Teaching is not natural.
The public believes, incorrectly, that classroom instruction is as natural as showing your child how to fish or helping a nephew play Ms. Pac-Man. But those comparisons don’t take into account the profoundly specialized discourse of K–12 instruction.
Answering a learner’s question with a question, creating a holistic rubric, or (take a deep breath) facilitating a high-level discussion of new content on the Thursday before prom with 35 diverse students (two of whom present ADHD behaviors) while an administrator evaluates you—all of this requires a ridiculous constellation of specialized, unnatural skills.
That alien skill set means that even the most brilliant teachers cannot just wing it. They have to plan.
While the public has no idea how much mental muscle curriculum planning requires, corporations that sell education materials do know. Unfortunately, their support is often in the form of selling a “sure-fire” scripted curriculum that “guarantees” growth (if teachers will just follow directions). There are, however, several reasons why scripted curricula-in-a-box don’t work:
- What works in one classroom often won’t work the next period, so flexibility, intuition, and judgment calls by instructors are needed.
- Values and motivations vary by classroom.
- Prepackaged curricula undermine teachers’ professionalism and agency.
- Cultural sensitivity does not come in a package.
- All students are not at the same level of development.
- Scripted lessons interfere with the all-important teacher-student relationship.
Finally, prepackaged programs are overwhelmingly used with poor minority populations, according to Jonathan Kozol, who argues that this practice is characteristic of a “deeply segregated system in which more experienced instructors teach the children of the privileged.” In other words, the rich get quality instruction, and the poor get drill-and-kill worksheets and laminated platitudes. For all these reasons, it is imperative that teachers develop their own unit plans.
Fortunately, a unit plan can help us master specialized classroom discourse. Don’t think of units as just curriculum artifacts. They’re also a mapping process that enables teachers to think carefully about research-supported teacher-learner-content interactions that help kids meet standards and grow up to save the world.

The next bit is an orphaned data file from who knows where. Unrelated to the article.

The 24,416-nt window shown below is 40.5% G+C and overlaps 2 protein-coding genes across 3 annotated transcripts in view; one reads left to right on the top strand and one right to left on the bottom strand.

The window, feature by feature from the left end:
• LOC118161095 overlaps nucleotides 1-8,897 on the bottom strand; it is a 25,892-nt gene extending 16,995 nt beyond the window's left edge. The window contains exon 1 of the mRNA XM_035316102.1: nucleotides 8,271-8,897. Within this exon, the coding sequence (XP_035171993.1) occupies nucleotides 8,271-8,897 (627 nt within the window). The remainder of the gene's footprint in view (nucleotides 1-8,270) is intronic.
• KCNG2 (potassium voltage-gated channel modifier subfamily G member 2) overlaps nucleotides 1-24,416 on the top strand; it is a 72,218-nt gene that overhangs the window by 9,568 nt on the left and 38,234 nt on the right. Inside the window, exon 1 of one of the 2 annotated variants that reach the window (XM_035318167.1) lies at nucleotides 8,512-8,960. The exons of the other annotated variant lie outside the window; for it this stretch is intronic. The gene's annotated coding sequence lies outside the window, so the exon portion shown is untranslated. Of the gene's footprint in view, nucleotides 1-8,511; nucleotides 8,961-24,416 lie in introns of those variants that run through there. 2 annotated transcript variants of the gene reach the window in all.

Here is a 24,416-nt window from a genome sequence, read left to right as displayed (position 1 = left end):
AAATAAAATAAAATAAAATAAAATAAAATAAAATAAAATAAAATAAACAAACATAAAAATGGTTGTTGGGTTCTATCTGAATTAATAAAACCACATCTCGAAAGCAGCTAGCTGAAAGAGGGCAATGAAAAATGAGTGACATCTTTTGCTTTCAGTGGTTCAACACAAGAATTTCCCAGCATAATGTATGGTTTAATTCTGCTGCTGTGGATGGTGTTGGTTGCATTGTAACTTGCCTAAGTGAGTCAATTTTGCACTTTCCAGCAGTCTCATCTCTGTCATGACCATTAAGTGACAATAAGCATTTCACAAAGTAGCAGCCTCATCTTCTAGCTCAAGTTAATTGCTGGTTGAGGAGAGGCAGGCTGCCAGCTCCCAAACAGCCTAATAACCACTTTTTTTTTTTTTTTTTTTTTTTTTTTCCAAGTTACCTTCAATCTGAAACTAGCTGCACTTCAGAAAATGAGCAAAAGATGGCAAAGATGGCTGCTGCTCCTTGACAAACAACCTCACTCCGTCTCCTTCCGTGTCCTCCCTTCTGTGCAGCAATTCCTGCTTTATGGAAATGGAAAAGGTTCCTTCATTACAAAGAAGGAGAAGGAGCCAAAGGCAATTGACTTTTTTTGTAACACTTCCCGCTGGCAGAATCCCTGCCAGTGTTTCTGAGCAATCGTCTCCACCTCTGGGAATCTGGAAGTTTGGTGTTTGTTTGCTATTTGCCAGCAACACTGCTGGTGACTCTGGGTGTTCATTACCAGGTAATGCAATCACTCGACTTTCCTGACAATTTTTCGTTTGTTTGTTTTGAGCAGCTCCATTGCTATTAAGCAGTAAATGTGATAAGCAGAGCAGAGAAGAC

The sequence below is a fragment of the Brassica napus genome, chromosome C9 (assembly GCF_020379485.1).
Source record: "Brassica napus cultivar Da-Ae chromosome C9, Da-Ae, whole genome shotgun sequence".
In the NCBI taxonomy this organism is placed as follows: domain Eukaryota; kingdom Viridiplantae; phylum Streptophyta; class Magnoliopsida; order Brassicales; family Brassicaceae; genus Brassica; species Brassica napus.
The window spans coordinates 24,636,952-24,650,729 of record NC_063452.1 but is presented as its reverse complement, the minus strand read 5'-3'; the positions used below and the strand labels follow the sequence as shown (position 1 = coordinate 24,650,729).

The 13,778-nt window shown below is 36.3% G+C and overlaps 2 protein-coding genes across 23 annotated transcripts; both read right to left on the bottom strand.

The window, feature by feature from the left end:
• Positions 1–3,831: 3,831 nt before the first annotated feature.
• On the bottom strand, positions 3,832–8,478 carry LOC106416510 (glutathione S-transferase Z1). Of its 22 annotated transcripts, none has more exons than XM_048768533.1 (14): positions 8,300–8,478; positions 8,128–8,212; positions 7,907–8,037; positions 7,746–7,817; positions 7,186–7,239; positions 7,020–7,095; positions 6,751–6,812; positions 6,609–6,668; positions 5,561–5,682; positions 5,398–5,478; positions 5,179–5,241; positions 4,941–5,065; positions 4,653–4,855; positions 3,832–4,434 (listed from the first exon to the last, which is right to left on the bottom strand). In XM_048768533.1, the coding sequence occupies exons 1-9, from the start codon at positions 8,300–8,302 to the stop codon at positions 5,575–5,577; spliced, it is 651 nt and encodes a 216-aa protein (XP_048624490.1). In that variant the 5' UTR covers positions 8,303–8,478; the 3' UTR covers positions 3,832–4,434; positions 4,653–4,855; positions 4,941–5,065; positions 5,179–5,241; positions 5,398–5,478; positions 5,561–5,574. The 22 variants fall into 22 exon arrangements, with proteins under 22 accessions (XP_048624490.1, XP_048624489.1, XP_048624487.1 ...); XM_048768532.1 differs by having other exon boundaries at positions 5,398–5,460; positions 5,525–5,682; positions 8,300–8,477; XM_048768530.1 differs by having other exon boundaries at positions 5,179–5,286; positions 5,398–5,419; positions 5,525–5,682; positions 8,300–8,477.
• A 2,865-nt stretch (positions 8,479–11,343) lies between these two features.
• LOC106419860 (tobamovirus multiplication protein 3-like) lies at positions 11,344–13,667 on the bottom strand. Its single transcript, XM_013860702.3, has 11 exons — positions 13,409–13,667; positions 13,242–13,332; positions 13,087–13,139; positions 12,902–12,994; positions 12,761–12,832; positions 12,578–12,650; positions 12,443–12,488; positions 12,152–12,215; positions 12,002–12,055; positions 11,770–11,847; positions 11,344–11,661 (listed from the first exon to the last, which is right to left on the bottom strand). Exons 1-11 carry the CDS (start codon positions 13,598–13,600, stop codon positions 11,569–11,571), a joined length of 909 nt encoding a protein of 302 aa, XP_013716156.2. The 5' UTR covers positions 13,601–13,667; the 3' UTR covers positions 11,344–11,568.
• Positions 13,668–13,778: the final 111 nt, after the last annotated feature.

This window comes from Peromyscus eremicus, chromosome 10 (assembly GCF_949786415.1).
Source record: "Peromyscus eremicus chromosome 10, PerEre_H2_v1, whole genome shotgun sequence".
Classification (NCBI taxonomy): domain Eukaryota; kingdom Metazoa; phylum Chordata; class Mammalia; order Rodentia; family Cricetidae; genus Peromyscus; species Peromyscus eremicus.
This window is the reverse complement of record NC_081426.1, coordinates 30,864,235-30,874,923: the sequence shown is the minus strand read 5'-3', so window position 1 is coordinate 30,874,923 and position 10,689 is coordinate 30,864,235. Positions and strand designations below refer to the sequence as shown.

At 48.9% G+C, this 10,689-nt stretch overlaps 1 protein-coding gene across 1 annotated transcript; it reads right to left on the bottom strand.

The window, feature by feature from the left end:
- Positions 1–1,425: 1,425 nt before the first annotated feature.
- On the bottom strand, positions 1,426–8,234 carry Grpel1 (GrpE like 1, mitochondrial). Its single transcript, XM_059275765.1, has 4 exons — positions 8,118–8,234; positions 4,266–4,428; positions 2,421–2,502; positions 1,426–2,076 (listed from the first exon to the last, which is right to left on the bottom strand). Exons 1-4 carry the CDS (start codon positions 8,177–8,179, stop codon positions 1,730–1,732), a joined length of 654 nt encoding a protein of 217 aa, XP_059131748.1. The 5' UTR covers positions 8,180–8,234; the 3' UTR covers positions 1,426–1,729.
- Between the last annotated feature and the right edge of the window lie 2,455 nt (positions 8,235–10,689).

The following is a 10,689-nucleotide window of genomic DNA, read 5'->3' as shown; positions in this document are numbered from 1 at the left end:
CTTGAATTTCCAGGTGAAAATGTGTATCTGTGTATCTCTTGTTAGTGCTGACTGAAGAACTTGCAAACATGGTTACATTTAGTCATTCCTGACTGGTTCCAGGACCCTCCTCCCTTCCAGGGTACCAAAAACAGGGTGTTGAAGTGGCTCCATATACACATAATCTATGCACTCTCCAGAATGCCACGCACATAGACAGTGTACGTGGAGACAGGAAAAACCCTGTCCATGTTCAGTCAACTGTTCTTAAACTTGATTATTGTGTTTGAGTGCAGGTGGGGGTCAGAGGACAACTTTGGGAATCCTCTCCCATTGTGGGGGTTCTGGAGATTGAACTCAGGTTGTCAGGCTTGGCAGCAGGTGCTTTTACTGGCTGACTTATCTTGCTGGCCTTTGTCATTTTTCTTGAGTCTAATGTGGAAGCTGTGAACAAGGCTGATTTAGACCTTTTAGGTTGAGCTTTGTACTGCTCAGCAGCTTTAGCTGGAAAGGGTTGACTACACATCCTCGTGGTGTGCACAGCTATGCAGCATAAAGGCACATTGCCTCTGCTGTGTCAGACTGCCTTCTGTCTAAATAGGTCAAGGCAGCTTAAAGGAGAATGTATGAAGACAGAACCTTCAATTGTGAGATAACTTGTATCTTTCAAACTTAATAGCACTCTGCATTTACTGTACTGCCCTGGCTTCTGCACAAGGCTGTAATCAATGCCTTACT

Within a unifying theme, a unit guides the sequence and pace of skills and knowledge acquisition described in more granular detail by lesson plans. Its importance should not be underestimated, says education consultant Max Thompson, who identifies bad curriculum design as the cause of widespread achievement gaps. Tangentially, Thompson emphatically states that because it raises achievement and is connected to how people organize their thinking, the “focal point of learning, especially for students impacted by poverty,” should be vocabulary.
To assess the quality of an existing unit plan, the four most important questions to ask are:
- Is the unit aligned with standards, objectives, and guidelines?
- Is there a balance of teaching strategies, learning strategies, and authentic tasks that engage and meet the needs of diverse learners?
- Have I sequenced the activities clearly?
- Do the formative and summative assessments measure the knowledge and skills identified in the objectives?
The next section will help with the necessary, unnatural, invisible, and painstaking process of writing unit plans.
How to Use the Downloadable Unit Plan Document
To help you develop a new unit, overhaul curriculum, or just tweak an existing plan, I created a printable checklist of potential unit elements, broken into eight sequential planning steps:
- Describe your vision, focus, objectives, and student needs.
- Identify resources.
- Develop experiences that meet your objectives.
- Collect and devise materials.
- Lock down the specifics of your task.
- Develop plans, methods, and processes.
- Create your students' experience.
You may be tempted to save time by skipping steps 1–5 and immediately begin writing your lesson plans, but that will cost you more time and limit the effectiveness of curriculum. Those first five steps will help you map out the learning journey and destination. You’re not supposed to do everything on this checklist—think of it as a menu of different formats, features, models, and sequences that you might consider as you develop curriculum.
If some of the terms are unfamiliar (we’re dealing with an unnatural discourse, after all), look them up in The Glossary of Education Reform.
A universal unit-planning checklist might not support your curriculum development style or suit your grade and content. I hope, however, that the list of possibilities encourages further professional exploration.